In a column in 2016, Chang Ha-sung — current ambassador to China who had spearheaded the income-growth policy as Moon’s first policy chief — pointed out that Korea’s debt-to-GDP ratio hit 39 percent in the third year under Park. He raised alarm about the potential impact on Korea’s fiscal integrity, which was a strong pillar for the economy. But the ratio has hit 47.3 percent under President Moon. In the same column, Chang, the ambassador, also warned about a surge in consumer debt under Park. In fact, household debt increased by 380 trillion won ($322 billion) under the Park administration, but it increased by greater 460 trillion won under the Moon administration. We wonder what Chang would say now.
If Kim Dong-yeon, the first deputy prime minister for economic affairs under Moon, wishes to go ahead with running in the presidential election, he must first apologize for pushing ahead with a steep increase in the minimum wage and the universal application of the 52-hour workweek. He argues real estate affairs would not have become so bad if his advice was heard out. But he is just excusing himself. Incumbent Deputy Prime Minister for Economic Affairs Hong Nam-ki has been raising challenges to demands from the ruling party. But it’s too late. He is merely building up excuses to avoid criticism at the end of Moon’s presidential term. The chiefs of the Korea Electric Power Corp. and the Korea Hydro & Nuclear Power Corp. — who are suddenly calling for the resumption of the construction of nuclear reactors — also are laughable after keeping so silent for so long. It is a pitiful scene of a bureaucratic society at the dawn of a presidential term after serving the president, not the people.
The economy ran at an average 2 percent range over the 10 years under the two presidents. Per capital income which stood at $27,351 in 2013 rose to $31,881 last year, gaining around 2 percent per year. Luck was not with Moon, either, due to the outbreak of Covid-19. Taiwan grew by an average 4.5 percent over the last five years. At the current rate, Taiwanese per capita income will be bigger than ours. When looking back the early 21st-century economy, future generations will likely call that period a “lost decade” after bundling up the Moon and Park governments regardless of their sharp ideological differences.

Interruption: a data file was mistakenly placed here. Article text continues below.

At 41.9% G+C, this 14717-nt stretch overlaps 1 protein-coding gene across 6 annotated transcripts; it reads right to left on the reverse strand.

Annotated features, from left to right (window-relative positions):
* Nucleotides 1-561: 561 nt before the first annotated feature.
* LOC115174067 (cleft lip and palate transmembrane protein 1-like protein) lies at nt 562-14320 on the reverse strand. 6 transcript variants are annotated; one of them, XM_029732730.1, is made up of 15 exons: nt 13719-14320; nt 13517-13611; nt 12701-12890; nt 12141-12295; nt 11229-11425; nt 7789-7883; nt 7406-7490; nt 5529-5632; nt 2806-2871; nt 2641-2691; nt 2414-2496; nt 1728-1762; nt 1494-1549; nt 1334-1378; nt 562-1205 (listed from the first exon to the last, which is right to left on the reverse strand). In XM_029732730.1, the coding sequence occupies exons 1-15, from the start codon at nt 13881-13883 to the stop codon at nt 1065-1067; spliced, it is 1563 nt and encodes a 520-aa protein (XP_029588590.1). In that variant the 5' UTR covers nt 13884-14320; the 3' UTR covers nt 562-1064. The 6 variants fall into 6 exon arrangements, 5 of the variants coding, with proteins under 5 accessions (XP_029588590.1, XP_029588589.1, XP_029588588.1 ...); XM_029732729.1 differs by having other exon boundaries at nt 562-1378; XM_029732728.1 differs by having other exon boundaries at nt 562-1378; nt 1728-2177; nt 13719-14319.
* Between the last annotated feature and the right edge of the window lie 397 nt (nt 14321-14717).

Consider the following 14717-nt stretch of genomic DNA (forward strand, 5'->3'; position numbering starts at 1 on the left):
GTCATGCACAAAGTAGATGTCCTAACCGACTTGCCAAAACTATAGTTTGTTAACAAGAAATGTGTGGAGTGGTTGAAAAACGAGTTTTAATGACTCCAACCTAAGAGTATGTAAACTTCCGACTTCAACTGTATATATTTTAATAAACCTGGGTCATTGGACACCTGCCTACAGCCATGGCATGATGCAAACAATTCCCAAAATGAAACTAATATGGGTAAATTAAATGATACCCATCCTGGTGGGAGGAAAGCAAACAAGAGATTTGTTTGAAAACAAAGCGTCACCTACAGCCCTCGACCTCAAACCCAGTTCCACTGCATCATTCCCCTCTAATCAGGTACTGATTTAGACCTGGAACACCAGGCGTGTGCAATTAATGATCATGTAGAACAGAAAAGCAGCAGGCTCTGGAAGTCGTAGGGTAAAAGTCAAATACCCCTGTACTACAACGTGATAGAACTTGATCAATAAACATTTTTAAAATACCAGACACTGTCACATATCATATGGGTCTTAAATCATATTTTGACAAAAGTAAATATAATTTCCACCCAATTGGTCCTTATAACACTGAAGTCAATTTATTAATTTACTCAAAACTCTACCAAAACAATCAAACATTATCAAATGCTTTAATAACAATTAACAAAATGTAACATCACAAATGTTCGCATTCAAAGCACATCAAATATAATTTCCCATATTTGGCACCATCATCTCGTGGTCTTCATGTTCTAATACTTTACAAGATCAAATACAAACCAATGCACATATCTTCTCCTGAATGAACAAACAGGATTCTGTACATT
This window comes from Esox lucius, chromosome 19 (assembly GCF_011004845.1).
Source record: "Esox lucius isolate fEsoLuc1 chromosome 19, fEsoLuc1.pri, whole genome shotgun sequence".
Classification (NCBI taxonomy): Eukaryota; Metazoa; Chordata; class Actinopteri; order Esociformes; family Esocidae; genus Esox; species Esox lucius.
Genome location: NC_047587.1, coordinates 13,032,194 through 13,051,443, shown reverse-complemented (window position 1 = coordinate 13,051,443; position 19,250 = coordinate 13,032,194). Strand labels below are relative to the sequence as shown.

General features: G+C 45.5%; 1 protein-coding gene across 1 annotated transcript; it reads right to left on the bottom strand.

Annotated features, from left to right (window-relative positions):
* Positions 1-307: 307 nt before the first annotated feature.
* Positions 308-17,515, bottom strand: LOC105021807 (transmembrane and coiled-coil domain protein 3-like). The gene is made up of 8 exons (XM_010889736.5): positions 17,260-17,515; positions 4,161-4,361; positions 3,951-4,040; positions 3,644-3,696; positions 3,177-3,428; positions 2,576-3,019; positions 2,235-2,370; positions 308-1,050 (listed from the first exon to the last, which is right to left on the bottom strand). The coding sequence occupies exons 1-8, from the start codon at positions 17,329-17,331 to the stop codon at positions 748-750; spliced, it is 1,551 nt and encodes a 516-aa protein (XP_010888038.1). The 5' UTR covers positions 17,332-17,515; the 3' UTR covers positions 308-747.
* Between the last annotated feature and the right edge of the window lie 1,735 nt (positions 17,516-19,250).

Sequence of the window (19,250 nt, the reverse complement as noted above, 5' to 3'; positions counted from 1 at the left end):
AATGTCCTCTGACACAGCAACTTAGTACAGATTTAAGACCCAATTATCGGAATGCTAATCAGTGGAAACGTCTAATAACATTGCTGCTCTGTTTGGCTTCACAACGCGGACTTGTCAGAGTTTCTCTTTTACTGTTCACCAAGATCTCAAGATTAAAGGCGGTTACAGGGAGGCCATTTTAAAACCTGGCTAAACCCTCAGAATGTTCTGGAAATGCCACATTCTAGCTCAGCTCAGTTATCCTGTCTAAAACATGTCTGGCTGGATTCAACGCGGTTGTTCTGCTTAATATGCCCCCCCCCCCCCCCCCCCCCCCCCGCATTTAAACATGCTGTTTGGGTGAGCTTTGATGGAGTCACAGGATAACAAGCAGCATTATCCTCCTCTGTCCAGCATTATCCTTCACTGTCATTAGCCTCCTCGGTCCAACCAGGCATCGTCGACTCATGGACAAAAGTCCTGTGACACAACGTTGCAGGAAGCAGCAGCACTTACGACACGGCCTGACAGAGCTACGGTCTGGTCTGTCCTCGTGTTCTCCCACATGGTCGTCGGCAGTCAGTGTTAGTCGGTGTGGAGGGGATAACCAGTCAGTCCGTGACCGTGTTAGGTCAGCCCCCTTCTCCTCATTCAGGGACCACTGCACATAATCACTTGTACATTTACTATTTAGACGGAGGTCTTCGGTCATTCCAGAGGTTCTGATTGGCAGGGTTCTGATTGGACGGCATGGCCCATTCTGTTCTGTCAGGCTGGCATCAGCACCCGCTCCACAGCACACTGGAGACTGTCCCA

A government’s achievement is defined by the economy. Dissident-turned presidents Kim Young-sam and Kim Dae-jung came out of the 1997 financial crisis very differently. Kim Young-sam was blamed for sparking the international bailout crisis whereas Kim Dae-jung is remembered for combating the crisis. Lee Jae-myung, the presidential candidate for the ruling Democratic Party, hopes to steal the conservative slogan of being a president on economy.
But whether he really means it cannot be known. Vain policies will only undermine confidence. There is no sight of economic experts on the campaign team of opposition People Power Party presidential candidate Yoon Suk-yeol, either. His economic platform is also unclear. If he becomes the president while his head is filled with affairs other than the economy, the lost decade could be extended to 15 years. If the economy fails, so does the government — regardless of how well it does in other affairs.